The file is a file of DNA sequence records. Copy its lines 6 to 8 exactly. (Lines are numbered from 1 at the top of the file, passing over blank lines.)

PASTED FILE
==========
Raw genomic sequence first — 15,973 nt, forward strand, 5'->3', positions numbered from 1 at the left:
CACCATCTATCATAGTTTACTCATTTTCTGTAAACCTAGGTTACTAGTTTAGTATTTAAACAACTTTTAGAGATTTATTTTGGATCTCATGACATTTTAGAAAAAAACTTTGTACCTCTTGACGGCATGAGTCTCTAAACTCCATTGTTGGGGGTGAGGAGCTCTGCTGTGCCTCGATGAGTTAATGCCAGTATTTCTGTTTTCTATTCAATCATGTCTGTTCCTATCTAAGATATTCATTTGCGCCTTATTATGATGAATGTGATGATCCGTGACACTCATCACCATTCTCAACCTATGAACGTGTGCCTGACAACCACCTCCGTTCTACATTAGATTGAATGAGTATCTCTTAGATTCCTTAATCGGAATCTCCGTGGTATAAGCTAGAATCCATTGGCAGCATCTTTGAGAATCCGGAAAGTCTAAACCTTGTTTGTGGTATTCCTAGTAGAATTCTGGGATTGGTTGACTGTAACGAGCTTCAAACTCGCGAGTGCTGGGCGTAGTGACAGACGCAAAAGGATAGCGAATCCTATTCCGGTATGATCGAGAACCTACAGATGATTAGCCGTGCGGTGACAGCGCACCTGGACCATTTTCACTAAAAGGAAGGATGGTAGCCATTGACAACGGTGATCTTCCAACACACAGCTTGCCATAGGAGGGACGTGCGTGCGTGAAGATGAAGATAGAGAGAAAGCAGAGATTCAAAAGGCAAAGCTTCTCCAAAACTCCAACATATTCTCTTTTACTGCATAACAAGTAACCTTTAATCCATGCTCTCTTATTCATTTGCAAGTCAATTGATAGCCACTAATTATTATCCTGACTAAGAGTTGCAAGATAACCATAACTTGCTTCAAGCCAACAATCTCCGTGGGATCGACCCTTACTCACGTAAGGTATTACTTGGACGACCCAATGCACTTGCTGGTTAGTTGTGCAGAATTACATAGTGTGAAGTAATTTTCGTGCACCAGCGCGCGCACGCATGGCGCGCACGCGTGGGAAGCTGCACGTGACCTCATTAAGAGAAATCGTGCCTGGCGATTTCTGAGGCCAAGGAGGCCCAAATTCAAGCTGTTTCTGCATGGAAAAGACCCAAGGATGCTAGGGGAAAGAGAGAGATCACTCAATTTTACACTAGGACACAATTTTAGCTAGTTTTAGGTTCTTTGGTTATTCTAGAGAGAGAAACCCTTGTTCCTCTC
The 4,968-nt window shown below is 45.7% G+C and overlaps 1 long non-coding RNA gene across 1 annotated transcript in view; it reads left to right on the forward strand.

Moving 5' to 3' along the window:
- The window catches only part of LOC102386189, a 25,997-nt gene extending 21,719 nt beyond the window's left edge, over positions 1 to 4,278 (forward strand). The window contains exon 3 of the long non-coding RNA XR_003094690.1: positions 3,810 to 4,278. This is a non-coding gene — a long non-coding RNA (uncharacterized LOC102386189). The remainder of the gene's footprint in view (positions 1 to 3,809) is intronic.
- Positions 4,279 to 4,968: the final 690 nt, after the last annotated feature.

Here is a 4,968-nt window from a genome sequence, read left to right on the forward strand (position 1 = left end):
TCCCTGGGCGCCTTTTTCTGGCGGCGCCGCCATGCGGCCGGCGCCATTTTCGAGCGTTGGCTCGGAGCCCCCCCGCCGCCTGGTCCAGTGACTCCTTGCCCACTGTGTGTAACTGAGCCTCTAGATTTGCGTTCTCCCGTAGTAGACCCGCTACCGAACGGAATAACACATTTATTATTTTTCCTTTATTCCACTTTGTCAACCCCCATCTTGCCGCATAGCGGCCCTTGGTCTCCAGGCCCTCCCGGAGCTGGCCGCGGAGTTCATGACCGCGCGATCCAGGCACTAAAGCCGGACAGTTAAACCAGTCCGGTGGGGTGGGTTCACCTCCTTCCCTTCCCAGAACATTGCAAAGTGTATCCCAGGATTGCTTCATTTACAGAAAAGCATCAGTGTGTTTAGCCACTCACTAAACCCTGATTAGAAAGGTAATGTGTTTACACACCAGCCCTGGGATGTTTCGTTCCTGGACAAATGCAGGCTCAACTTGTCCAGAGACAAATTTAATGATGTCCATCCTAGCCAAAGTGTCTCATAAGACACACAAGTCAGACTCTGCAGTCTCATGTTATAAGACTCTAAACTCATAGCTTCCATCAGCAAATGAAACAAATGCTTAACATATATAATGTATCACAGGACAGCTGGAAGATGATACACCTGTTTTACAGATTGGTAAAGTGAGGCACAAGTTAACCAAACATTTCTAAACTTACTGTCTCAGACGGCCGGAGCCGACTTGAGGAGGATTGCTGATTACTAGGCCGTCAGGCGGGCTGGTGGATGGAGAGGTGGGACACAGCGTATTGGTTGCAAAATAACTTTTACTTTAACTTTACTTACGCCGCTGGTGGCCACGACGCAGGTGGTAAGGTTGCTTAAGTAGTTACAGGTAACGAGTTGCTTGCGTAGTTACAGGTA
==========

- Positions 4,279 to 4,968: the final 690 nt, after the last annotated feature.

Here is a 4,968-nt window from a genome sequence, read left to right on the forward strand (position 1 = left end):
TCCCTGGGCGCCTTTTTCTGGCGGCGCCGCCATGCGGCCGGCGCCATTTTCGAGCGTTGGCTCGGAGCCCCCCCGCCGCCTGGTCCAGTGACTCCTTGCCCACTGTGTGTAACTGAGCCTCTAGATTTGCGTTCTCCCGTAGTAGACCCGCTACCGAACGGAATAACACATTTATTATTTTTCCTTTATTCCACTTTGTCAACCCCCATCTTGCCGCATAGCGGCCCTTGGTCTCCAGGCCCTCCCGGAGCTGGCCGCGGAGTTCATGACCGCGCGATCCAGGCACTAAAGCCGGACAGTTAAACCAGTCCGGTGGGGTGGGTTCACCTCCTTCCCTTCCCAGAACATTGCAAAGTGTATCCCAGGATTGCTTCATTTACAGAAAAGCATCAGTGTGTTTAGCCACTCACTAAACCCTGATTAGAAAGGTAATGTGTTTACACACCAGCCCTGGGATGTTTCGTTCCTGGACAAATGCAGGCTCAACTTGTCCAGAGACAAATTTAATGATGTCCATCCTAGCCAAAGTGTCTCATAAGACACACAAGTCAGACTCTGCAGTCTCATGTTATAAGACTCTAAACTCATAGCTTCCATCAGCAAATGAAACAAATGCTTAACATATATAATGTATCACAGGACAGCTGGAAGATGATACACCTGTTTTACAGATTGGTAAAGTGAGGCACAAGTTAACCAAACATTTCTAAACTTACTGTCTCAGACGGCCGGAGCCGACTTGAGGAGGATTGCTGATTACTAGGCCGTCAGGCGGGCTGGTGGATGGAGAGGTGGGACACAGCGTATTGGTTGCAAAATAACTTTTACTTTAACTTTACTTACGCCGCTGGTGGCCACGACGCAGGTGGTAAGGTTGCTTAAGTAGTTACAGGTAACGAGTTGCTTGCGTAGTTACAGGTA